And it worked. Spurs rope-a-doped the Gunners, letting them open up and then springing two ruthless counter attacks that led to goals. The first due to the brilliance of Son Heung-Min, the second a fantastic team effort. Two goals clear, Spurs settled in and let Arsenal huff and puff. The game was over. If Arsenal did manage to score, Jose knew his men could carve them apart at anytime. But there was no point in over-exerting themselves. There would be much tougher games to come. Might as well save their legs.

It was a masterclass from Mourinho, and Jamie Redknapp should remember the words of Abraham Lincoln. Better to remain silent and be thought a fool then to speak and remove all doubt.

The Champions turn Wolves into puppies

Wolves have been exceptionally boring this season, rarely making anything of all the attacking talent at their disposal. That boring style, and their propensity to get better as games move into the second half, has led to people looking at the them as a very tough team to beat. They came into this game with one of the best defensive records in the league. They’ve been tagged as “fighters” who get stronger in the later rounds.

Liverpool put them to the sword without ever really getting out of second gear. The Champions were ruthlessly efficient, focusing on the weak point of the Wolves defense – Conor Coady, and exposing him time and again. It wasn’t a vintage Liverpool performance, but it didn’t need to be. It was simply a top team playing whack-a-mole with an upstart who dared come to their manor and think they might take something from the game. The Premier League Champions reminding a pretender to the throne that they are just that, pretenders.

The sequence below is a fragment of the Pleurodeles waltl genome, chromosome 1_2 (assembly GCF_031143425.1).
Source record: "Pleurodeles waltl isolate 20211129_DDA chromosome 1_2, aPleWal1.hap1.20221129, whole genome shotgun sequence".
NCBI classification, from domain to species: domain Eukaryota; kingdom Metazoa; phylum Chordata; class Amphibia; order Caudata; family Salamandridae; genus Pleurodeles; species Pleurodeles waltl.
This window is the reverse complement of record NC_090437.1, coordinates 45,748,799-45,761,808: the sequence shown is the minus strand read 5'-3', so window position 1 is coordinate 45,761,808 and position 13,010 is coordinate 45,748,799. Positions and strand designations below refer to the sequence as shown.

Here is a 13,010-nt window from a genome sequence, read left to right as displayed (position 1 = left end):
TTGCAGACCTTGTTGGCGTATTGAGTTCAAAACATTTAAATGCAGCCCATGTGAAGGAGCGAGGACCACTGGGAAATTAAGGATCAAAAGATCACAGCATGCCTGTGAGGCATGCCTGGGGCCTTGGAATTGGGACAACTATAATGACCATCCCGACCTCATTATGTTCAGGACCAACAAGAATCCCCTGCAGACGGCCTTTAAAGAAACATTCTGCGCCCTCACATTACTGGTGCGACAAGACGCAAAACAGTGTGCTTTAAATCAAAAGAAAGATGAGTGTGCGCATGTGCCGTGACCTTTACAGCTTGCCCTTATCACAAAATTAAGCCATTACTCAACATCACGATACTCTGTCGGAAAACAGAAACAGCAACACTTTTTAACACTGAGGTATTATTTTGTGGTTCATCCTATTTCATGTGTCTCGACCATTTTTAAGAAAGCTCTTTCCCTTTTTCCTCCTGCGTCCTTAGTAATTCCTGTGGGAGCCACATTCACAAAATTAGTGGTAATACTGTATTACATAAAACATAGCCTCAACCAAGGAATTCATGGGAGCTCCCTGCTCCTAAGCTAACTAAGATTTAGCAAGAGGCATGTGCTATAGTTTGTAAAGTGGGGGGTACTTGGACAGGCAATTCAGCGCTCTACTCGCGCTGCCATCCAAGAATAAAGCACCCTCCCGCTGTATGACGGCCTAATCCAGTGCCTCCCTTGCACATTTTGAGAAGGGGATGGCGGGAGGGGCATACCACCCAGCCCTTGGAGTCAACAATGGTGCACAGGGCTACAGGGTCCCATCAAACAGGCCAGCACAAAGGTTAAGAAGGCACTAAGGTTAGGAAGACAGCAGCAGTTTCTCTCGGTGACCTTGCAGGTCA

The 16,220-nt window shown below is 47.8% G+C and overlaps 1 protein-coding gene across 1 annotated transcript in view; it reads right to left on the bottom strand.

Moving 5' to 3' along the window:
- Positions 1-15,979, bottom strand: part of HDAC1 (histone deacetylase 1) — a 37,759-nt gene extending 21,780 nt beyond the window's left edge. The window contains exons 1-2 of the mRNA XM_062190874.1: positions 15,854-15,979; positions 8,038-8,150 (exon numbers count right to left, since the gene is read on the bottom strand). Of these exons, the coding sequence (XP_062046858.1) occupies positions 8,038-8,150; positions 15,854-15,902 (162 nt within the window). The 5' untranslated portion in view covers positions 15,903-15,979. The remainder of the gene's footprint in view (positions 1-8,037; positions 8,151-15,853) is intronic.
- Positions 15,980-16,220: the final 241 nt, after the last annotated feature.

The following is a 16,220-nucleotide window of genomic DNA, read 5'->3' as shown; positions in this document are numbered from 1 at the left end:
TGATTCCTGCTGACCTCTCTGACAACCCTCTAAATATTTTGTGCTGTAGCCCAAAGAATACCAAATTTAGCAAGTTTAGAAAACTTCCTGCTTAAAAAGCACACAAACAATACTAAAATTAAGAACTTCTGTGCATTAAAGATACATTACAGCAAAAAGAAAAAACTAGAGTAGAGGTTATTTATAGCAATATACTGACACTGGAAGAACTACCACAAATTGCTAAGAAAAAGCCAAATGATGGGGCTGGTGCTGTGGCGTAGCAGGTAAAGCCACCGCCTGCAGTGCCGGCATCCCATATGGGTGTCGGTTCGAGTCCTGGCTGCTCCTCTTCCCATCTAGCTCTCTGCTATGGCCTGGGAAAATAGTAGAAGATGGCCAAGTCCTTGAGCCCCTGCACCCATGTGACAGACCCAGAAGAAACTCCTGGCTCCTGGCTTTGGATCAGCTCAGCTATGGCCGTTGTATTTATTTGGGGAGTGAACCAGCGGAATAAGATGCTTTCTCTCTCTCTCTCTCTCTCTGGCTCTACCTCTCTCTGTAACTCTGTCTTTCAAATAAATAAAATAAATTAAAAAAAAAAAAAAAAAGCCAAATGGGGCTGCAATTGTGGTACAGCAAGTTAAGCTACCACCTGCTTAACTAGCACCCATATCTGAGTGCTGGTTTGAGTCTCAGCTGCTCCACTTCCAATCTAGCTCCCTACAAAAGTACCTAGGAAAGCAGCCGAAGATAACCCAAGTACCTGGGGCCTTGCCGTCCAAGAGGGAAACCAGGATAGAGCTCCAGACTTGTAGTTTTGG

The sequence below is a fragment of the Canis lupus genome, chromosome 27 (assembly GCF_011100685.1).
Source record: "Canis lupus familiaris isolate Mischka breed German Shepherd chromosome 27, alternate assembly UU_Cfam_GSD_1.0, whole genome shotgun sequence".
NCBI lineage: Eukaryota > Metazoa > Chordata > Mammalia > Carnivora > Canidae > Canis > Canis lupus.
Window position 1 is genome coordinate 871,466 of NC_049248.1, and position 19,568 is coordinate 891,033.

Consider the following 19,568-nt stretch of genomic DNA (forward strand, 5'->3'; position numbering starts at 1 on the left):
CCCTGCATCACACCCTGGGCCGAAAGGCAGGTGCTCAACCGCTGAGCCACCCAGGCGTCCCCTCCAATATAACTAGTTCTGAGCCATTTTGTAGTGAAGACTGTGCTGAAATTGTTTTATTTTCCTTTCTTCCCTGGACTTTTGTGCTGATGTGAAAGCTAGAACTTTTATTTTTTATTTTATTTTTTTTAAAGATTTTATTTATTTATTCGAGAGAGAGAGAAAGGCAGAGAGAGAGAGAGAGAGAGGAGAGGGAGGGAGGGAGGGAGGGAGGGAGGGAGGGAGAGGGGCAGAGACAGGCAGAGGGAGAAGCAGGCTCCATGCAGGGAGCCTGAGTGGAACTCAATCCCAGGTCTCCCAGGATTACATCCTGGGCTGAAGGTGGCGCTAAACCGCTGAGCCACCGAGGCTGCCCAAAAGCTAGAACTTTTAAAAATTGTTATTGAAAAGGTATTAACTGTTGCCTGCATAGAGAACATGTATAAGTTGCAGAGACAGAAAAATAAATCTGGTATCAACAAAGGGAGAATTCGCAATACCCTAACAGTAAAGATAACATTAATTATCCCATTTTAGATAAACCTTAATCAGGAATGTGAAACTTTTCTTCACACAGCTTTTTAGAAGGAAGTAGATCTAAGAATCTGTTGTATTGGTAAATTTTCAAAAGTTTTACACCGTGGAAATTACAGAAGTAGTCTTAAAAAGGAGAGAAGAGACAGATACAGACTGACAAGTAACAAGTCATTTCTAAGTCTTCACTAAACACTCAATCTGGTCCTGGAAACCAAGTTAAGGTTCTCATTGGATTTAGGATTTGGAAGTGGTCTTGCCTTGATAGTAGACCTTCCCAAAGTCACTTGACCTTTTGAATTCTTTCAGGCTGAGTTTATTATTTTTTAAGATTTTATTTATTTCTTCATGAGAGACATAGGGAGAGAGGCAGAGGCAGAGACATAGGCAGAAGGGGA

With Matip and Fabinho forming an excellent partnership at the back, Liverpool’s midfielders were given a platform to play from and all three enjoyed good outings. Wijnaldum scored a goal, Henderson got an assist for that goal, and it was Jones who turned two and a half minutes of sustained possession into attacking thrust as his inch perfect pass played in Trent Alexander-Arnold who crossed for Semedo to turn into his own net. Liverpool will be very happy with their win and their performance, and rightly so.

For Wolves, they might want to consider adding another goalscorer in January in Raul Jimenez is to miss the remainder of the season. Podence, Neto and Adama are all fine footballers who can create chances, but they’re not going to score the volume of goals that Jimenez brings to this team.

The Bad

1 point from 33

It’s starting to get a bit embarrassing at this point. It’s the worst start in Premier League history. It’s ineptitude at a previously unseen level. Chris Wilder has shown no signs of changing the playing style, or even the formation, in a desperate bid to win a game. It’s admirable in a way but it’s too dogmatic. United’s situation is one of desperation and Wilder needs to start throwing the kitchen sink at games.